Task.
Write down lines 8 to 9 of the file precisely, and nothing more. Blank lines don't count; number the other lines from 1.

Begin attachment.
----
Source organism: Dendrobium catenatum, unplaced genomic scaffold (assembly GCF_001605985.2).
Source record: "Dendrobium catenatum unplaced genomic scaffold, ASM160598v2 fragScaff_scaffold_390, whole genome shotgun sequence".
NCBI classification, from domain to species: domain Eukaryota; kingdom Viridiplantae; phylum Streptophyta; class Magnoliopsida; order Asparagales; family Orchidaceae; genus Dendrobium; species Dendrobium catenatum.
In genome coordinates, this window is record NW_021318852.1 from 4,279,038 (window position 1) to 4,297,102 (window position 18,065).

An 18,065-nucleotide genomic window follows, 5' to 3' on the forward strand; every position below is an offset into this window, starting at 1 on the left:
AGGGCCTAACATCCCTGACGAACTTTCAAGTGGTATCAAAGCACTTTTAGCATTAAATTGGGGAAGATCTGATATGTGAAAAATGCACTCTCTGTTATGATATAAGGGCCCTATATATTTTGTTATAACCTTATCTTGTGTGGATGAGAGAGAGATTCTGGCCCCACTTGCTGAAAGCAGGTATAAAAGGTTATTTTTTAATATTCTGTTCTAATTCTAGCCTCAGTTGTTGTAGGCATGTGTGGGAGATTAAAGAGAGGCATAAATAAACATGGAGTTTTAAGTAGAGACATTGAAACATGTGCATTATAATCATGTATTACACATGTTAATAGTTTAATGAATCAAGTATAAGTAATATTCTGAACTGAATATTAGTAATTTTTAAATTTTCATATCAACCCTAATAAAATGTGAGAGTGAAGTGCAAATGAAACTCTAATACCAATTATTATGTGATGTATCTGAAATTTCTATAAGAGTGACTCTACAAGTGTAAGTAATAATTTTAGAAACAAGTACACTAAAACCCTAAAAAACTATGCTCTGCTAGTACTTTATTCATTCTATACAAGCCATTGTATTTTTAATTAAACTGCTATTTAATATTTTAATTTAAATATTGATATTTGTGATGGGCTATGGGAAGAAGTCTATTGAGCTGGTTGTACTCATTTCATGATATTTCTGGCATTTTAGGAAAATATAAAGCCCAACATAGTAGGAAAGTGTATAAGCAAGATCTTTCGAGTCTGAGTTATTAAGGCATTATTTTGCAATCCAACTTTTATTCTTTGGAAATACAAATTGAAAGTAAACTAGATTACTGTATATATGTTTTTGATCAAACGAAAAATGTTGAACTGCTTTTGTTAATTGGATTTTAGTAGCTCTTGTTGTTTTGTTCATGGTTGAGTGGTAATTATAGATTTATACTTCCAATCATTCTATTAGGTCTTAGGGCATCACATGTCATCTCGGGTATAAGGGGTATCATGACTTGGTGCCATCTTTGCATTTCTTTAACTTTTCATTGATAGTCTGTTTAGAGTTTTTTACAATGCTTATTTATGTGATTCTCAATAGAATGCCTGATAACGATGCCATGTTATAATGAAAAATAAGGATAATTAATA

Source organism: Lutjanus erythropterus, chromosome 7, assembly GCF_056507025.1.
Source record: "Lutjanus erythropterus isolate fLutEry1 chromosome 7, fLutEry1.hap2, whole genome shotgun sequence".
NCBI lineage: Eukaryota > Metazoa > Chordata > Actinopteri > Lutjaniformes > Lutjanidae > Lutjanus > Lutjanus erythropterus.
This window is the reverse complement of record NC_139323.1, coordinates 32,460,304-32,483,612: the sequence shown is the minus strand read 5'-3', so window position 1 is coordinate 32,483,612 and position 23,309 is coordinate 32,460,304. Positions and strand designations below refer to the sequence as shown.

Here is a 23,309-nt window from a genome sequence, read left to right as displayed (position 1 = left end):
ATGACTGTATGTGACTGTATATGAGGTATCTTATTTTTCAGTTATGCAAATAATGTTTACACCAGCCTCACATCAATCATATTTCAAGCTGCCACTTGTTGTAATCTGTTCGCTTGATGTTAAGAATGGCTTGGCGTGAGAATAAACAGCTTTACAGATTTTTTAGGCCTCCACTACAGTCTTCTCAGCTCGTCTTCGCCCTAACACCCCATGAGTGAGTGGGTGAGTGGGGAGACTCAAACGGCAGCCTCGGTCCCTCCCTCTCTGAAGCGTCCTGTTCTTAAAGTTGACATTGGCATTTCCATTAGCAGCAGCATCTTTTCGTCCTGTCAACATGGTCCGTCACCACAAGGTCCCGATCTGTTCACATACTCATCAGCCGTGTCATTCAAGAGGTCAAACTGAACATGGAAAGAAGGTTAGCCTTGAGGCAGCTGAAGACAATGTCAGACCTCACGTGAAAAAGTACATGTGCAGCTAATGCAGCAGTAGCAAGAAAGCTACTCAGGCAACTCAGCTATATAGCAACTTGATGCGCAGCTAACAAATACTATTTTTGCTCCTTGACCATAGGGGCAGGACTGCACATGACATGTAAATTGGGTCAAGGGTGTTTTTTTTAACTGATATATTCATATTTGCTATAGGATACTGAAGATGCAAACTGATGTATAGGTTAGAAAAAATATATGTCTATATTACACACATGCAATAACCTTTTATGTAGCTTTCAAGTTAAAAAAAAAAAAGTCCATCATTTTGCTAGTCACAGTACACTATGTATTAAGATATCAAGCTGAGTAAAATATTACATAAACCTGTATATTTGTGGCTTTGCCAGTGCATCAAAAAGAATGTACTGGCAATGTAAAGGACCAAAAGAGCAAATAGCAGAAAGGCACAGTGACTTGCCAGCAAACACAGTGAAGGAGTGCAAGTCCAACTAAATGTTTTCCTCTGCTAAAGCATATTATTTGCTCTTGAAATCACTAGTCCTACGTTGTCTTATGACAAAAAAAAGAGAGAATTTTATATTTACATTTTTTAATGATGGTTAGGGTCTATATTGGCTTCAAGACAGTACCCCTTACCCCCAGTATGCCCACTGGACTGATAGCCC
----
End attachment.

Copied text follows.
Source record: "Lutjanus erythropterus isolate fLutEry1 chromosome 7, fLutEry1.hap2, whole genome shotgun sequence".
NCBI lineage: Eukaryota > Metazoa > Chordata > Actinopteri > Lutjaniformes > Lutjanidae > Lutjanus > Lutjanus erythropterus.